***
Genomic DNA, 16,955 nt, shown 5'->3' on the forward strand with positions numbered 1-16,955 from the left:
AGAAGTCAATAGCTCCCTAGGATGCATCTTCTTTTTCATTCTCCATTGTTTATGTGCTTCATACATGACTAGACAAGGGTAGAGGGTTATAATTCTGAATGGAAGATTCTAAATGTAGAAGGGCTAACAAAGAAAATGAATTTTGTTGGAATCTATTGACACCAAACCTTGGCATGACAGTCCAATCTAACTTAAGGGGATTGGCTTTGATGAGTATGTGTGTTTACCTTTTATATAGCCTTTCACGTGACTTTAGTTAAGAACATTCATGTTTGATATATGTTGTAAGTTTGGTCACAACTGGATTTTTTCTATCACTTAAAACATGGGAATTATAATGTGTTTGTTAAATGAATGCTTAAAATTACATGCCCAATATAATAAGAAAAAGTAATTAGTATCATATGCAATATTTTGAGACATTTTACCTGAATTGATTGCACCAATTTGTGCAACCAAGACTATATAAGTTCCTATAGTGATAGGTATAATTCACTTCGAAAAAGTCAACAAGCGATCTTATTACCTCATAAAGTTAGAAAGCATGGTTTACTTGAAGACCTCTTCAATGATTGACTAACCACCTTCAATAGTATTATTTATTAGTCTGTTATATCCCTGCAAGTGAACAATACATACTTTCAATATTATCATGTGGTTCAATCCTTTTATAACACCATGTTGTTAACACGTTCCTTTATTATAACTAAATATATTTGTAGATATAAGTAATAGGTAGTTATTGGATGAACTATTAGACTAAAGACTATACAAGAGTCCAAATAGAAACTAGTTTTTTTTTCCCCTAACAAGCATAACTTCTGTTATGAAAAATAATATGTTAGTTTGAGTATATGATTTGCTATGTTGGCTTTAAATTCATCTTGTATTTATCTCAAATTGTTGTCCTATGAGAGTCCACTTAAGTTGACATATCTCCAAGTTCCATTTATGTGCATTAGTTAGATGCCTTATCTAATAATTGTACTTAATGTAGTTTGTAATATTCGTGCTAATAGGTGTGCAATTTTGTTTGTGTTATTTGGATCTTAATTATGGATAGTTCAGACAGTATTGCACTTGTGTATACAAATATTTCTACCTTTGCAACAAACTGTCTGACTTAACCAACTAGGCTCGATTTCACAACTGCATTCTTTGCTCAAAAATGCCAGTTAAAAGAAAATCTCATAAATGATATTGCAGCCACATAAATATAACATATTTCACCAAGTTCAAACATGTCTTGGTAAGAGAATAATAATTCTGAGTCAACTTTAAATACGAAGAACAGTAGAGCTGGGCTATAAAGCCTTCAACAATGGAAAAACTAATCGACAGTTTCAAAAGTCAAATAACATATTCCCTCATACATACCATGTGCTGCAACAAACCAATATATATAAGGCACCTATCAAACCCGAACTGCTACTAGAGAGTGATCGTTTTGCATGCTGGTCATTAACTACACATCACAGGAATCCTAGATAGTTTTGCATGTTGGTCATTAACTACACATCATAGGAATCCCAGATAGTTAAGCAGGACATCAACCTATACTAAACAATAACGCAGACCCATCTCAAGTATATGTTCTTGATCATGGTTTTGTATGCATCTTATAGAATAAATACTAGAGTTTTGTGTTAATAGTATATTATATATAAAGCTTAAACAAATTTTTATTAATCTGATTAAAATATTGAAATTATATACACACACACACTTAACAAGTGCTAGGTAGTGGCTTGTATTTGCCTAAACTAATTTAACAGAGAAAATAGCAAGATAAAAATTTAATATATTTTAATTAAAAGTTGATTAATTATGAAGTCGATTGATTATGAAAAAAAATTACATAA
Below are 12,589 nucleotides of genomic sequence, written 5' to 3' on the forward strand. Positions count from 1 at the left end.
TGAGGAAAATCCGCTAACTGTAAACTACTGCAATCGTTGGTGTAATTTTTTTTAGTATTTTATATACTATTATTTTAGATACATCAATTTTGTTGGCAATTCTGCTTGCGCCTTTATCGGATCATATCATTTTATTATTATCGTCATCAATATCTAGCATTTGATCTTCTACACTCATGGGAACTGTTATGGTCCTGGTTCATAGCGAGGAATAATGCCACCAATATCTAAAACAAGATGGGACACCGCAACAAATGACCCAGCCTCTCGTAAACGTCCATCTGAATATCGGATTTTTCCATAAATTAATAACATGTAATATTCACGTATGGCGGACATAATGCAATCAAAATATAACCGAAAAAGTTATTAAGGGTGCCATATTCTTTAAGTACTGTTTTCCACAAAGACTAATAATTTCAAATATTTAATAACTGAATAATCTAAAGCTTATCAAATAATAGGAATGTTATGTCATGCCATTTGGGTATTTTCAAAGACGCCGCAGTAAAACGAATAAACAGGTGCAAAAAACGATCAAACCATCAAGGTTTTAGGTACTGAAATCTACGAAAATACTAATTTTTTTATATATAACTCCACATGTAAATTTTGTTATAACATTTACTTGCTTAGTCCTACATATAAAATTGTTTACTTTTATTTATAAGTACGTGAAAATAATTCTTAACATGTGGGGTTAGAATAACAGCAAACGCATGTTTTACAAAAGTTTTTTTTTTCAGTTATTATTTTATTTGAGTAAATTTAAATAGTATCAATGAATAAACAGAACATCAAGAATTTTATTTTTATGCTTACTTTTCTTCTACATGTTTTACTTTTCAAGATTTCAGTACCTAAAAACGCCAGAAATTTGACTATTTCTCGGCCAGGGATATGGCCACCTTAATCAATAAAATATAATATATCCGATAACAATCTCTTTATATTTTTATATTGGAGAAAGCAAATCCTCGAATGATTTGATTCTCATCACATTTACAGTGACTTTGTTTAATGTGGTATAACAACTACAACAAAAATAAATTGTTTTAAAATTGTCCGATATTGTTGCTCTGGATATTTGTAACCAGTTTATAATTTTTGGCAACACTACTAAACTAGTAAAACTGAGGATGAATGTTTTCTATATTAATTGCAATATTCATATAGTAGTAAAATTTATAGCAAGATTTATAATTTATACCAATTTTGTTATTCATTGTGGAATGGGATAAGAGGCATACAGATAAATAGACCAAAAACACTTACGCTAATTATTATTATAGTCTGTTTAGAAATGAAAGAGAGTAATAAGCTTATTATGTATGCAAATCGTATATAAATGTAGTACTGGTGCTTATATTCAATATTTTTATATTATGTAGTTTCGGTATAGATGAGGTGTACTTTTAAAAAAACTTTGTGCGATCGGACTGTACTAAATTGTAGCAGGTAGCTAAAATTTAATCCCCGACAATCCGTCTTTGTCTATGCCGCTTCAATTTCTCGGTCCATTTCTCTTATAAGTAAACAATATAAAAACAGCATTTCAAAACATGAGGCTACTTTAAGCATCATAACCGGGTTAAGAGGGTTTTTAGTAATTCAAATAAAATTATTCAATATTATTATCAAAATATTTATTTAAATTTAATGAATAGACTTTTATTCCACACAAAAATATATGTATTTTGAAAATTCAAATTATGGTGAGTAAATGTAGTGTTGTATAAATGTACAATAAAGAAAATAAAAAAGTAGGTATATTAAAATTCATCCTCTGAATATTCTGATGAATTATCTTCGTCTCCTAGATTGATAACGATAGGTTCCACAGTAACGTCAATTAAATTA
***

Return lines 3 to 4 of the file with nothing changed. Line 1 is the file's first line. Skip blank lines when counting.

Below are 12,589 nucleotides of genomic sequence, written 5' to 3' on the forward strand. Positions count from 1 at the left end.
TGAGGAAAATCCGCTAACTGTAAACTACTGCAATCGTTGGTGTAATTTTTTTTAGTATTTTATATACTATTATTTTAGATACATCAATTTTGTTGGCAATTCTGCTTGCGCCTTTATCGGATCATATCATTTTATTATTATCGTCATCAATATCTAGCATTTGATCTTCTACACTCATGGGAACTGTTATGGTCCTGGTTCATAGCGAGGAATAATGCCACCAATATCTAAAACAAGATGGGACACCGCAACAAATGACCCAGCCTCTCGTAAACGTCCATCTGAATATCGGATTTTTCCATAAATTAATAACATGTAATATTCACGTATGGCGGACATAATGCAATCAAAATATAACCGAAAAAGTTATTAAGGGTGCCATATTCTTTAAGTACTGTTTTCCACAAAGACTAATAATTTCAAATATTTAATAACTGAATAATCTAAAGCTTATCAAATAATAGGAATGTTATGTCATGCCATTTGGGTATTTTCAAAGACGCCGCAGTAAAACGAATAAACAGGTGCAAAAAACGATCAAACCATCAAGGTTTTAGGTACTGAAATCTACGAAAATACTAATTTTTTTATATATAACTCCACATGTAAATTTTGTTATAACATTTACTTGCTTAGTCCTACATATAAAATTGTTTACTTTTATTTATAAGTACGTGAAAATAATTCTTAACATGTGGGGTTAGAATAACAGCAAACGCATGTTTTACAAAAGTTTTTTTTTTCAGTTATTATTTTATTTGAGTAAATTTAAATAGTATCAATGAATAAACAGAACATCAAGAATTTTATTTTTATGCTTACTTTTCTTCTACATGTTTTACTTTTCAAGATTTCAGTACCTAAAAACGCCAGAAATTTGACTATTTCTCGGCCAGGGATATGGCCACCTTAATCAATAAAATATAATATATCCGATAACAATCTCTTTATATTTTTATATTGGAGAAAGCAAATCCTCGAATGATTTGATTCTCATCACATTTACAGTGACTTTGTTTAATGTGGTATAACAACTACAACAAAAATAAATTGTTTTAAAATTGTCCGATATTGTTGCTCTGGATATTTGTAACCAGTTTATAATTTTTGGCAACACTACTAAACTAGTAAAACTGAGGATGAATGTTTTCTATATTAATTGCAATATTCATATAGTAGTAAAATTTATAGCAAGATTTATAATTTATACCAATTTTGTTATTCATTGTGGAATGGGATAAGAGGCATACAGATAAATAGACCAAAAACACTTACGCTAATTATTATTATAGTCTGTTTAGAAATGAAAGAGAGTAATAAGCTTATTATGTATGCAAATCGTATATAAATGTAGTACTGGTGCTTATATTCAATATTTTTATATTATGTAGTTTCGGTATAGATGAGGTGTACTTTTAAAAAAACTTTGTGCGATCGGACTGTACTAAATTGTAGCAGGTAGCTAAAATTTAATCCCCGACAATCCGTCTTTGTCTATGCCGCTTCAATTTCTCGGTCCATTTCTCTTATAAGTAAACAATATAAAAACAGCATTTCAAAACATGAGGCTACTTTAAGCATCATAACCGGGTTAAGAGGGTTTTTAGTAATTCAAATAAAATTATTCAATATTATTATCAAAATATTTATTTAAATTTAATGAATAGACTTTTATTCCACACAAAAATATATGTATTTTGAAAATTCAAATTATGGTGAGTAAATGTAGTGTTGTATAAATGTACAATAAAGAAAATAAAAAAGTAGGTATATTAAAATTCATCCTCTGAATATTCTGATGAATTATCTTCGTCTCCTAGATTGATAACGATAGGTTCCACAGTAACGTCAATTAAATTA